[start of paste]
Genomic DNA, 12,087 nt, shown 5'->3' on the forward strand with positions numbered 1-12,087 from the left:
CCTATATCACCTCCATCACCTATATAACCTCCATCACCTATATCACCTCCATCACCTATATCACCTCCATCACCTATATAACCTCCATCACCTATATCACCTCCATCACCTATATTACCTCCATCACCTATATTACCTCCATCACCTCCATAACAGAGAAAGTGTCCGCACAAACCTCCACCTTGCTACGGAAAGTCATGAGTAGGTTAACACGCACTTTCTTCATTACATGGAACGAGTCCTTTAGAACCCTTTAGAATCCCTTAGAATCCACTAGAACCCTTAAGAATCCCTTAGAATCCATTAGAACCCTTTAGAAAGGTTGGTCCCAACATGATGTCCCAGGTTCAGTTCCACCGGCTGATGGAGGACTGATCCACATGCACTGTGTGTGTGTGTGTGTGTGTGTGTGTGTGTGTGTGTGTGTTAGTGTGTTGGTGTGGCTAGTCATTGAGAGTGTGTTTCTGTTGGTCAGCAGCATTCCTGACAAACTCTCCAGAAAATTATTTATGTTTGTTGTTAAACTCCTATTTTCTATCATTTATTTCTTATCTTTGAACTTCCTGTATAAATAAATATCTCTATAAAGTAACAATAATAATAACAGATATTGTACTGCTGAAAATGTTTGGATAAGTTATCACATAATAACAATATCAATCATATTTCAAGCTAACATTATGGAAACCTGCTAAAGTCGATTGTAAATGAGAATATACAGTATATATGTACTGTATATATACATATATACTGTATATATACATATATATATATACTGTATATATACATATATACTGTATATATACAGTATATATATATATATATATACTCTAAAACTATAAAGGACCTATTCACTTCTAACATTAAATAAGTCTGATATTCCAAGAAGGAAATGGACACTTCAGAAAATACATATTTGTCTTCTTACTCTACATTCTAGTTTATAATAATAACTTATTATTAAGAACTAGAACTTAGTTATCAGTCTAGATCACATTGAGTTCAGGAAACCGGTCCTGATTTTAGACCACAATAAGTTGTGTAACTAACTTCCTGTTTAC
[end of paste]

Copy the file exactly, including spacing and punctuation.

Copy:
Genomic DNA, 12,087 nt, shown 5'->3' on the forward strand with positions numbered 1-12,087 from the left:
CCTATATCACCTCCATCACCTATATAACCTCCATCACCTATATCACCTCCATCACCTATATCACCTCCATCACCTATATAACCTCCATCACCTATATCACCTCCATCACCTATATTACCTCCATCACCTATATTACCTCCATCACCTCCATAACAGAGAAAGTGTCCGCACAAACCTCCACCTTGCTACGGAAAGTCATGAGTAGGTTAACACGCACTTTCTTCATTACATGGAACGAGTCCTTTAGAACCCTTTAGAATCCCTTAGAATCCACTAGAACCCTTAAGAATCCCTTAGAATCCATTAGAACCCTTTAGAAAGGTTGGTCCCAACATGATGTCCCAGGTTCAGTTCCACCGGCTGATGGAGGACTGATCCACATGCACTGTGTGTGTGTGTGTGTGTGTGTGTGTGTGTGTGTGTGTGTTAGTGTGTTGGTGTGGCTAGTCATTGAGAGTGTGTTTCTGTTGGTCAGCAGCATTCCTGACAAACTCTCCAGAAAATTATTTATGTTTGTTGTTAAACTCCTATTTTCTATCATTTATTTCTTATCTTTGAACTTCCTGTATAAATAAATATCTCTATAAAGTAACAATAATAATAACAGATATTGTACTGCTGAAAATGTTTGGATAAGTTATCACATAATAACAATATCAATCATATTTCAAGCTAACATTATGGAAACCTGCTAAAGTCGATTGTAAATGAGAATATACAGTATATATGTACTGTATATATACATATATACTGTATATATACATATATATATATACTGTATATATACATATATACTGTATATATACAGTATATATATATATATATATACTCTAAAACTATAAAGGACCTATTCACTTCTAACATTAAATAAGTCTGATATTCCAAGAAGGAAATGGACACTTCAGAAAATACATATTTGTCTTCTTACTCTACATTCTAGTTTATAATAATAACTTATTATTAAGAACTAGAACTTAGTTATCAGTCTAGATCACATTGAGTTCAGGAAACCGGTCCTGATTTTAGACCACAATAAGTTGTGTAACTAACTTCCTGTTTAC